CathBlog - Christian funerals are God's celebration

Following the debate over new guidelines from the Archdiocese of Melbourne about funeral liturgies, a legitimate question is being asked. That is why we can’t we play the favourite songs of the deceased in the liturgy and remember our loved ones in ways that celebrate their lives. The answer is that of course we can do that.

However, is this a legitimate request to make in a liturgical context? We could ask whether we play football songs at the funeral of a deceased soldier. Do we play them at the remembrance of those who have died in war, or bombings, or other such tragedies? And yet, all of those given a Christian burial are Christ’s people and a great solemnity and dignity applies. Why do we give more solemnity to the public rites of the nation, rather than the public rites of the Church? This has to do with a movement of the sacred from Christianity to the nation; where public rules and rituals are associated with the nation while private wants and tastes apply to everything else, including “religion”.

One could respond by asking why God would mind if these songs are played in His Church and liturgy? On one level, of course, God doesn’t care, and this is exactly the point. For God – and ultimately, for us, too – wealth, power, status, victories, football clubs, pop songs, and so many other things, ultimately don’t matter. These things don’t last because they do not constitute our real identity in loving union with God (and others).

“In his riches, man lacks wisdom” (Ps 49:13). In fact, so many of the little things in life prevent us from realising our true identity in God’s love. Like all Catholic liturgy, the funeral liturgy is a reminder of our real identity in Christ, who (through His Church) enables us to realise identity and union with God. The liturgy is Christ’s action, not our action, that brings us into God’s love. This is the profound and challenging perspective of the Christian tradition: that God acts for us through Christ to bring us into His life. This perspective has contrasted to the cultural and religious traditions of the world, which have privileged our human action – whether in paying sacrificial homage to the gods or in the secular individualism that needs to celebrate one’s individual identity.

This controversy can be helping by asking who and what is the funeral liturgy for. Is it for us? For the deceased? The celebration of the lives of the deceased doesn’t really matter for the deceased – they are beyond it. For the deceased, what matters is their continued life in God; and this is what has always mattered, and what really matters for all of us. The funeral liturgy reminds us of this: Christ is acting in the liturgy, with His Church, to commend the spirit of the deceased to His Father - to our real and full life with God. While we like to think our life is “what I make it”, what the Christian tradition tells us is that our life is not just about “me” but about my life with God and others through the one who really loves us, Christ.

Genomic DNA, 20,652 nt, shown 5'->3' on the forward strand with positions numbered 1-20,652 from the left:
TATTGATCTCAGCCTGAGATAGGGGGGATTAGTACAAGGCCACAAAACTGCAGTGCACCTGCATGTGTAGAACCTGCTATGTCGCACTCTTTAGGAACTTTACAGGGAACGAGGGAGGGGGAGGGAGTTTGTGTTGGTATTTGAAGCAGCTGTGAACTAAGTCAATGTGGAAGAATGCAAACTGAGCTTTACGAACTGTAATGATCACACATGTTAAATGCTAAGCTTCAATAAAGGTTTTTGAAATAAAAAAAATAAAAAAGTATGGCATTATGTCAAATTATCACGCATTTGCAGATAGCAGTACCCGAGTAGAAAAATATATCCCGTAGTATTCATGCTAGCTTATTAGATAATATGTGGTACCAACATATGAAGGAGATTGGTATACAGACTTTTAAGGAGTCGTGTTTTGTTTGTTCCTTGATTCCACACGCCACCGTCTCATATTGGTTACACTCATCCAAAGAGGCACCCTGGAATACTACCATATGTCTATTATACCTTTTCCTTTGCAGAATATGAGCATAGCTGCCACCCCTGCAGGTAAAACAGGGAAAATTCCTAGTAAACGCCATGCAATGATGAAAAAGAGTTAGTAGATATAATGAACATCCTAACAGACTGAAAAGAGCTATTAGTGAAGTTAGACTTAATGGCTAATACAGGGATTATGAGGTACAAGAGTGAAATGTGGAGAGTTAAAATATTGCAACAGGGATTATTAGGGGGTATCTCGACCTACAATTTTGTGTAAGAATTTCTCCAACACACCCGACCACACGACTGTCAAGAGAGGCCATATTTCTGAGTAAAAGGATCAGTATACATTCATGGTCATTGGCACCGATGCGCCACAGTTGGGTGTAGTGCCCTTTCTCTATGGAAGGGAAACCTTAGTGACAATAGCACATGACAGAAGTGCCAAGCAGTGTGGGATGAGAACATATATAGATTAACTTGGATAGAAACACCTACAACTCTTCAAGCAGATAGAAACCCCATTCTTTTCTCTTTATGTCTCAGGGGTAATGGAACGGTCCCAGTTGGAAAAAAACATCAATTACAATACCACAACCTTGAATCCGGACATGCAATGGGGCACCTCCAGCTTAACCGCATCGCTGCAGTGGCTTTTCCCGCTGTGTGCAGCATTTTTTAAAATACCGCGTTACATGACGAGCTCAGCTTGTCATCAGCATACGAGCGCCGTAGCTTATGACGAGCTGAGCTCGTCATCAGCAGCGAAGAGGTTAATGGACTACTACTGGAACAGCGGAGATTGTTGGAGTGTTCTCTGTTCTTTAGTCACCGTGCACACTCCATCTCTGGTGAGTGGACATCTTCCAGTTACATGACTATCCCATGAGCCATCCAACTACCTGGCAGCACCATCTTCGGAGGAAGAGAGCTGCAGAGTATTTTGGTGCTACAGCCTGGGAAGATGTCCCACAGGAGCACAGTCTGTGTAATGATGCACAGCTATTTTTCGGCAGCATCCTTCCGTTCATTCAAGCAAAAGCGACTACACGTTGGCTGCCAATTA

The funeral liturgy enables our transition into our real identity: into our union with God’s love. God’s love, of course, takes up our whole identity – all our little and big passions, relationships and actions – by enabling us to realise our true identity in love, beyond the little and big things that keep us from it. Who among can say that we were fully loving and perfect people while we lived? It is God’s infinite love that fulfils our yearnings and completes our “personalities”, not us; and that ultimately commends or enables our life with God. Further, who among can say that we ever fully knew someone – all their thoughts, words, deeds and sins? Christ commends us to the Father with all our virtues and vices – for he knows them all. We can, of course, remember the person’s life – this is important to do and it is part of mourning; but the funeral liturgy is the time for Christ to act for us to liberate us from trying to make ourselves and allow God to make us, finally, even in death!

The playing of football songs and other types of presentations in the funeral liturgy are a sign of us trying to make ourselves and satisfy those of us who are left. It forgets our eternal destiny in God. Celebrating the person’s life at the funeral forgets that it is not our job to celebrate this life, but God’s. When God brings us to our true, loving self, it will be celebration forever! Thus, these kinds of “secular” celebrations are in some sense premature. Knowing the eternal promise of God, we wait in hope for the real celebration with God, which begins in this life and is completed by God eternally.

Like the Church, I am deeply moved by the loss of life and the mourning process. We have all experienced mourning and know its pain. Yet, the notion that celebrating the deceased’s life now is the answer does not serve us ultimately and can even prevent our full mourning. A Christian funeral is about facing up to death with faith and honesty: acknowledging our personal sense of loss as loss begins to be opened up by hope through Christ’s rising from the dead, giving us a glimpse of a destiny we cannot possibly comprehend, especially not as long as we remain locked in our sense of loss or celebration. In the Christian liturgy, we are called to remember who the deceased was and is – the whole person – through Christ, which enables us to joyously and prayerfully remember that his/her ultimate destiny (and our own) is in God. With this eternal perspective revealed in God’s own action for us, we catch sight of our true selves and our destiny in the inexhaustible and infinite love of God.  

Joel HodgeJoel Hodge lectures in theology at the Australian Catholic University in Melbourne..



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